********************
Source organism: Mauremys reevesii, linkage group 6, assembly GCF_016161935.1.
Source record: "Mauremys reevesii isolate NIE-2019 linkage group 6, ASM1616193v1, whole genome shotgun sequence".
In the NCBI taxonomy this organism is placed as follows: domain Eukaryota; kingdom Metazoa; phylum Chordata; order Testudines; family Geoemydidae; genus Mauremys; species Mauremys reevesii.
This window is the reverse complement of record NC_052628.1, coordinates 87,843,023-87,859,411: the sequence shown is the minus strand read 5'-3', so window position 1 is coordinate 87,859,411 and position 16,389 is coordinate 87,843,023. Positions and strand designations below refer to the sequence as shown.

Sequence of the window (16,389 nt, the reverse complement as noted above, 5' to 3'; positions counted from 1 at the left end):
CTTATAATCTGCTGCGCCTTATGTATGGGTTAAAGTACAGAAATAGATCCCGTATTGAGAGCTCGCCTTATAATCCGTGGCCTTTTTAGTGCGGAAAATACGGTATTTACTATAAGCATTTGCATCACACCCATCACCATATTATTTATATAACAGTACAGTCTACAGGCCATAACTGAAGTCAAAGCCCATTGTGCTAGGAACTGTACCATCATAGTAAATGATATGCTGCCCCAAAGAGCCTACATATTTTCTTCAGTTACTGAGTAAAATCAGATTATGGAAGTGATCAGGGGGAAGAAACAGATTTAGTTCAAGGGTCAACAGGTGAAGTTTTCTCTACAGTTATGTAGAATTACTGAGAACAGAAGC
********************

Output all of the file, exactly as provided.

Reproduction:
Source organism: Mauremys reevesii, linkage group 6, assembly GCF_016161935.1.
Source record: "Mauremys reevesii isolate NIE-2019 linkage group 6, ASM1616193v1, whole genome shotgun sequence".
In the NCBI taxonomy this organism is placed as follows: domain Eukaryota; kingdom Metazoa; phylum Chordata; order Testudines; family Geoemydidae; genus Mauremys; species Mauremys reevesii.
This window is the reverse complement of record NC_052628.1, coordinates 87,843,023-87,859,411: the sequence shown is the minus strand read 5'-3', so window position 1 is coordinate 87,859,411 and position 16,389 is coordinate 87,843,023. Positions and strand designations below refer to the sequence as shown.

Sequence of the window (16,389 nt, the reverse complement as noted above, 5' to 3'; positions counted from 1 at the left end):
CTTATAATCTGCTGCGCCTTATGTATGGGTTAAAGTACAGAAATAGATCCCGTATTGAGAGCTCGCCTTATAATCCGTGGCCTTTTTAGTGCGGAAAATACGGTATTTACTATAAGCATTTGCATCACACCCATCACCATATTATTTATATAACAGTACAGTCTACAGGCCATAACTGAAGTCAAAGCCCATTGTGCTAGGAACTGTACCATCATAGTAAATGATATGCTGCCCCAAAGAGCCTACATATTTTCTTCAGTTACTGAGTAAAATCAGATTATGGAAGTGATCAGGGGGAAGAAACAGATTTAGTTCAAGGGTCAACAGGTGAAGTTTTCTCTACAGTTATGTAGAATTACTGAGAACAGAAGC